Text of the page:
Safe Catch is the only brand of seafood to test every Elite skipjack tuna and salmon to a mercury limit 10X and25x more strict than the FDA action limit, respectively. Plus, these fish options meets Consumer Report’s “low mercury criteria” set for vulnerable populations like pregnant women and young children and it is the official Seafood of the American Pregnancy Association. Safe Catch also uses Certified Sustainable fishing practices through the Marine Stewardship Council where Safe Catch tuna and salmon are internationally certified to the MSC fisheries standard of sustainability.
Your breast milk naturally contains nutrients that your baby needs in order to grow and thrive. And while certain nutrients are found in your milk regardless of what you eat, other nutrient levels are dependent on your intake — meaning that if your diet is low in certain quantities of key nutrients, your breastmilk may not have the most ideal levels.
Choline, iodine, selenium, and vitamin A are key nutrients that lactating moms should ensure they are consuming enough of. Great foods to include in a breastfeeding diet that supply at least one of these nutrients include:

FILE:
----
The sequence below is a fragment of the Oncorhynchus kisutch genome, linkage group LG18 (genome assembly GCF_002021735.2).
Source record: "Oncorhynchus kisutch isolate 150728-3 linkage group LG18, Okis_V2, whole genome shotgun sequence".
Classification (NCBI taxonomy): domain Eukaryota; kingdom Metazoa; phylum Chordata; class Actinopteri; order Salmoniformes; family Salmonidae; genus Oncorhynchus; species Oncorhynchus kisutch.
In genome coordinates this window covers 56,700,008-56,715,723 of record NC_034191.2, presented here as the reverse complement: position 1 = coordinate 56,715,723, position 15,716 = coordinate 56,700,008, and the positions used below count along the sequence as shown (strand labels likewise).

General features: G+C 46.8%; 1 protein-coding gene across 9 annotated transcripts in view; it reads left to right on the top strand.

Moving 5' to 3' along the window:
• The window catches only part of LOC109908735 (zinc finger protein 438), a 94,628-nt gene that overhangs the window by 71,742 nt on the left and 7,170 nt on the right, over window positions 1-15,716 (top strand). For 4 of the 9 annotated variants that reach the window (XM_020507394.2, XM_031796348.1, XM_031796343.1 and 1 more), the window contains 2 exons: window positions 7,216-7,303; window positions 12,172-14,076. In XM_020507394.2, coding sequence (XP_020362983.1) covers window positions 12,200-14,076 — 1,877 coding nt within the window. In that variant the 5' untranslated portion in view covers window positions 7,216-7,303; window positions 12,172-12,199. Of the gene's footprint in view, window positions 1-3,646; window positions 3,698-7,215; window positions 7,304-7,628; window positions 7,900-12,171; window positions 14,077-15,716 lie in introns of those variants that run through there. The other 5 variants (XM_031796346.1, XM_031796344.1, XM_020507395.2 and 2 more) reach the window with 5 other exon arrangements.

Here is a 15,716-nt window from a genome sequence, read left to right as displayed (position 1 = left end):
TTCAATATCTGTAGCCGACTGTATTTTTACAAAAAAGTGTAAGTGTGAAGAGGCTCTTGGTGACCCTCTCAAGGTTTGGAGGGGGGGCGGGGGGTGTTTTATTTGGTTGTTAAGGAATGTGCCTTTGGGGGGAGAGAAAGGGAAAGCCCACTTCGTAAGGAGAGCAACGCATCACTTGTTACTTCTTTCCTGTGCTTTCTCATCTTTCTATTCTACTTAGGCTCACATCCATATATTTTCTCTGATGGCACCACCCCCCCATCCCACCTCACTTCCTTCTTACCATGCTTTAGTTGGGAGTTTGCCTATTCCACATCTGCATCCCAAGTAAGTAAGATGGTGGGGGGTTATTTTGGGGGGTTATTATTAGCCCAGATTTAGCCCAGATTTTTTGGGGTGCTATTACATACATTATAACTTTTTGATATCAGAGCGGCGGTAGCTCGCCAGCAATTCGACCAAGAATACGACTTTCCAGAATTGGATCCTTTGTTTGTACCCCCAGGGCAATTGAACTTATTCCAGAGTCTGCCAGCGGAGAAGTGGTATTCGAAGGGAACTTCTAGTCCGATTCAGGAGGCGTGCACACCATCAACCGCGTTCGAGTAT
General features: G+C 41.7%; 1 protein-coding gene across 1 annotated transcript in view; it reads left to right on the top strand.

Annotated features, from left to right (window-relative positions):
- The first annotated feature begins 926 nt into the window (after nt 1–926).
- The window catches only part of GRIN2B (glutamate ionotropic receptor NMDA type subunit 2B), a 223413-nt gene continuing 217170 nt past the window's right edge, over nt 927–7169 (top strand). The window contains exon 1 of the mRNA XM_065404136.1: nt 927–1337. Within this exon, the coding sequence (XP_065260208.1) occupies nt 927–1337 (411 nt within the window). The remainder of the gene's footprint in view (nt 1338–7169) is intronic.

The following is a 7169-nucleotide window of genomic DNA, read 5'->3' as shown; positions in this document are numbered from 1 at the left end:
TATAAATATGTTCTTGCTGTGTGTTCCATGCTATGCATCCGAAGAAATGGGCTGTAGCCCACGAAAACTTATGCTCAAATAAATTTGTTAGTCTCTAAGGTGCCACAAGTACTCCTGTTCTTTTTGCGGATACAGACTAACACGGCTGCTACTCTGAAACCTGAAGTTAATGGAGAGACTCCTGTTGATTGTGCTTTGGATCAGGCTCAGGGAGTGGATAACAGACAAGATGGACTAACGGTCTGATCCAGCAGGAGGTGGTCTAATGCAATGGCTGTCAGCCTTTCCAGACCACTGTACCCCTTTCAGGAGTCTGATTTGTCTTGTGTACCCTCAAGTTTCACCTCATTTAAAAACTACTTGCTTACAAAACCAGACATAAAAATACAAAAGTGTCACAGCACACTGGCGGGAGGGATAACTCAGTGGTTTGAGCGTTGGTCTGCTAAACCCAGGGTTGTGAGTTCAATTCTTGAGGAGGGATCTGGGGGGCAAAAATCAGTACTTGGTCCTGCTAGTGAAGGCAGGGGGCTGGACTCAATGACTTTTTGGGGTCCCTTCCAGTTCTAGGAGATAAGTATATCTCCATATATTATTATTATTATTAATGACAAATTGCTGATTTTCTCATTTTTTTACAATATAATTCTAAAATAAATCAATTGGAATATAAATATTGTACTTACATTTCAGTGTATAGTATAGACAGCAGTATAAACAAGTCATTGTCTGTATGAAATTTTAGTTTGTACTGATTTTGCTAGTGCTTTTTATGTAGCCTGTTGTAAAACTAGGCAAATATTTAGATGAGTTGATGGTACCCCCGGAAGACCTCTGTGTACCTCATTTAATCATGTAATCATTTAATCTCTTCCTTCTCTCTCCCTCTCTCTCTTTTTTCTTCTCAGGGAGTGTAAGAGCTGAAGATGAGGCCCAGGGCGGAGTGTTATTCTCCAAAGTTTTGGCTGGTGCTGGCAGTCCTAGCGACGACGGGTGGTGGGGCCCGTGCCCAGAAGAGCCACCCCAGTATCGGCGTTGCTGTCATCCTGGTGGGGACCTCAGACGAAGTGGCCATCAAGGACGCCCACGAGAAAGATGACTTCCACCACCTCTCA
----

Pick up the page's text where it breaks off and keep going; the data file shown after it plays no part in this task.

Unlike during pregnancy, when some experts say that sticking to a maximum of 200 mg of caffeine every day is recommended, you can include a good amount of this stimulant in your breastfeeding diet, as very low amounts of mom’s caffeine intake are transferred to the breast milk. As such, moderate amounts of caffeine do not appear to be as large of a concern as it was during pregnancy. So, feel free to enjoy your morning cup of Joe when you are lactating — you may still want to hold off on the triple espresso lattes though until you are finished with your lactation journey.
When a mother is breastfeeding, her dietary choices become incredibly important in order to support not only her health and wellness but also her baby’s growth and development. Choosing the right foods to eat, like Safe Catch Elite Wild Tuna and other lower-mercury fish options, lots of produce, and eggs, can help ensure mom is getting what she needs and the breast milk being fed to baby is as nutrient-dense as possible. Prioritizing your diet when you are caring for a newborn may not be the easiest thing to do, but in the long run, doing so may be one of the best things you can do for both yourself and for your baby.
Lauren Manaker – MS, RDN, LD, CLEC, CPT
Registered Dietitian, Certified Lactation Educator-Counselor, Freelance Writer, Dietitian Spokesperson, Media Dietitian